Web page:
[23:56] We're tempted to go a different path. Maybe we know people who have followed for a time, but have turned away. Maybe we can think of people in our own family and friends who have done that. Maybe we felt drawn away ourselves. Maybe we feel even this morning that we're slipping away from God. God is always calling his people back to himself. He's calling his people to trust him afresh, to give yourself over to him and to follow him. The true king of this world is Jesus Christ and he is seated on his throne. And there's a certainty to that here in Psalm 125. The scepter of wickedness shall not remain. It shall not rest on the land allotted to the righteous. While it might seem at times that the world's out of control, we're promised it is a temporary thing. There's a great security in knowing that God is ultimately the king, the ultimate one in control. The land allotted to the righteous in Psalm 125 we know from the New Testament is referring to that wonderful, wonderful promise of a new heavens and a new earth.
[25:07] A home for God's people. A home that we are traveling towards. A home where there is no evil, where there is no difficulty, no wickedness, no sin, no temptation, no suffering. Revelation 21 promises us on that day that he will wipe away every tear from your eyes. He will make all things new, a new heavens and a new earth for us to live with God and with each other as his people. It's a wonderful promise, a wonderful security. Today in Scotland most of our enemies are spiritual. We don't face persecution perhaps in the same way that they do in Nigeria or in the Middle East. But these enemies are real. We are very much in a battle as Christians. Trust in the Lord gives us a deep security against our enemies. I think it was C.S. Lewis said the three main enemies in the Christian life were the world, the flesh and the devil. And we might be attacked in all different kinds of ways even in this week to come. As we follow him, as we love him, as we live for him, we think about these songs, the Psalms of Ascent, the songs for the journey. And we're reminded that these aren't here to stop the danger, they aren't here to remove the conflict, to deal with the opposition, therefore equipping us to face it, to stand firm, to be strong. The reality is that the Christian life each and every day is a battle. When you wake up in the morning till you go to bed in the evening, you're in a battle. There's spiritual warfare going on and it is naive or even dangerous to ignore that.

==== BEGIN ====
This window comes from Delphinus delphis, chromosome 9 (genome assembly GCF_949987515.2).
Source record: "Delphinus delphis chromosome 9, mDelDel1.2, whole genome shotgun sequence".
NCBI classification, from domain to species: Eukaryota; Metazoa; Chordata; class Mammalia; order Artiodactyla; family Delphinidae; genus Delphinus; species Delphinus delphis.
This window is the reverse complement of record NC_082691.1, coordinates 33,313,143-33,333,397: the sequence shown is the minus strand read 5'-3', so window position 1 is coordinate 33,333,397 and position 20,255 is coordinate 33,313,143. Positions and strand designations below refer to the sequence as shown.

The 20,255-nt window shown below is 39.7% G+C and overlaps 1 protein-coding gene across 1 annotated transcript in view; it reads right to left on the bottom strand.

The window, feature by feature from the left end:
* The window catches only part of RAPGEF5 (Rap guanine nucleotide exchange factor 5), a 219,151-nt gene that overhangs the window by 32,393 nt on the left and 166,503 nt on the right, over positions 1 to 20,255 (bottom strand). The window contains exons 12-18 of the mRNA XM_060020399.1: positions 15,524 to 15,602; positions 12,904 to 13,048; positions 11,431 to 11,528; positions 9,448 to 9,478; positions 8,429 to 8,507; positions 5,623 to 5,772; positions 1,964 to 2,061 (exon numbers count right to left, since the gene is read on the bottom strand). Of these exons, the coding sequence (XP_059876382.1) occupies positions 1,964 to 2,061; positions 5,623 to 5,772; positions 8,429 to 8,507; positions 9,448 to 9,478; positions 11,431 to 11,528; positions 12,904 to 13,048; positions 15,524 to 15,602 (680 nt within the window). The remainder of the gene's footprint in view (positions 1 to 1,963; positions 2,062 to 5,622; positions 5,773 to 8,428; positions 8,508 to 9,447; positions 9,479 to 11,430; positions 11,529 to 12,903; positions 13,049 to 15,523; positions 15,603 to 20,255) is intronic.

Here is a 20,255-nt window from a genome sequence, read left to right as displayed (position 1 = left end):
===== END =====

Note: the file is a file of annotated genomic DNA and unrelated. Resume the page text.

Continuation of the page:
[26:54] The Psalm before this one, Psalm 124, that wonderful Psalm is a powerful reminder of this fact. It says, if it had not been the Lord who had been on our side, when people rose up against us, they would have swallowed us alive. The flood would have swept us away if it had not been the Lord who was on our side.